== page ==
Only the final option can be seriously countenanced, that is, that Murdoch the producer was in no way threatened by the thematic content of Avatar. On one level we can say that this is a far cry from Miranda Devine’s recurrent nightmare of the American Project being subverted. Rather it is a clear gesture of contempt towards the Left and how it might exploit the issues so clearly presented: it is just too weak to mount any serious challenge to the institutions of capitalism.

On another level, it is hardly the fault of the Left that tens of thousands of cinema-goers are not rushing from Avatar screenings shouting “Down with Capitalism” because the film is simply not effective as a vehicle for active engagement. Far from it. Its role is to create passivity, and it does so beautifully.

Imperialism with an Avatar face

Back to the film itself. The purpose of Sully’s transformation as an avatar was to find some peaceful way of winning over the Na’vi: in the words of Dr Grace Augustine (Sigourney Weaver), to find a “diplomatic solution” to their resistance. Of course it had to fail if we were to achieve our inevitable wham-bam climax, but the audience is nevertheless left with the subliminal conclusion: all that death and destruction could have been avoided if Sully’s mission had been fulfilled.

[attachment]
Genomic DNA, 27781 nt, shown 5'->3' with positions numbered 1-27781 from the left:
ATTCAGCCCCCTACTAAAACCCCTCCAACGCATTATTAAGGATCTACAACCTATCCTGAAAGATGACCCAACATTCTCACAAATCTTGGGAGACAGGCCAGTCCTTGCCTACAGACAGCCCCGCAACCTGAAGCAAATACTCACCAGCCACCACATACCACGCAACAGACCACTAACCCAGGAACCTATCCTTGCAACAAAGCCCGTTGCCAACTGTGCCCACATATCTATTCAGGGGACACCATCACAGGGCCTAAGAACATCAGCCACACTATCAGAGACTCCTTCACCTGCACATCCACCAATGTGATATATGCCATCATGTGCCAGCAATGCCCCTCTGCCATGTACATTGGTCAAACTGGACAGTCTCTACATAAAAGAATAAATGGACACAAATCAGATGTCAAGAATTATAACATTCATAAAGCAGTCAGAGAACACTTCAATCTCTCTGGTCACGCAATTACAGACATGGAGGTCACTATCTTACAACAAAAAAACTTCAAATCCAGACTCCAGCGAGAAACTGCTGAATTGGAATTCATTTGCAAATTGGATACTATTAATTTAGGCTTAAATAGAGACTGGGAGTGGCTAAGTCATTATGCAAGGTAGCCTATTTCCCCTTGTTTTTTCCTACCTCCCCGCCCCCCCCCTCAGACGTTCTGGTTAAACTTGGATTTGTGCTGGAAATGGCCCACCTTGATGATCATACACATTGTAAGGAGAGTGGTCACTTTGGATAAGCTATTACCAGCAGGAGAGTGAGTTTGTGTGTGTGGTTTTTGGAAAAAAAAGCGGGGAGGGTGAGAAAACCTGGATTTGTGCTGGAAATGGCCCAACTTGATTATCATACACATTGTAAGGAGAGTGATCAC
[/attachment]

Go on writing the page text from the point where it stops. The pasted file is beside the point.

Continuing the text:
After all, an Empire that can create “other people” can surely convince an innocent bunch of Pandorans to share their goodies. If only the Bush-style militarists hadn’t taken over with their “Bust through or Bust up” strategy, America would not have suffered the humiliation of defeat and been shown the door. The Empire’s civilisation is really too sophisticated for that!

Sully’s love affair with Neyitiri (Zoe Saldona) is central, here. It proves that the Na’vi could be lulled and taken over nicely. After all, he was invited to provide the leadership in their liberation struggle, wasn’t he?

Just coincidentally, a very “nice” President has been elected to lead the United States. In many respects, Obama is the liberals’ last hope of grasping the heart of the Empire. His role is to win back the respectability of US imperialism world-wide – to undo the damage of the Bush term fiasco, fix up the economy and regain moral leadership of the globe. Already troops have been “peacefully withdrawn” from Iraq (actually there are still 90,000 + troops there), and the language of the Afghan war has changed, from using drones to selectively bomb the enemy into oblivion, to “supporting and protecting” the local populace.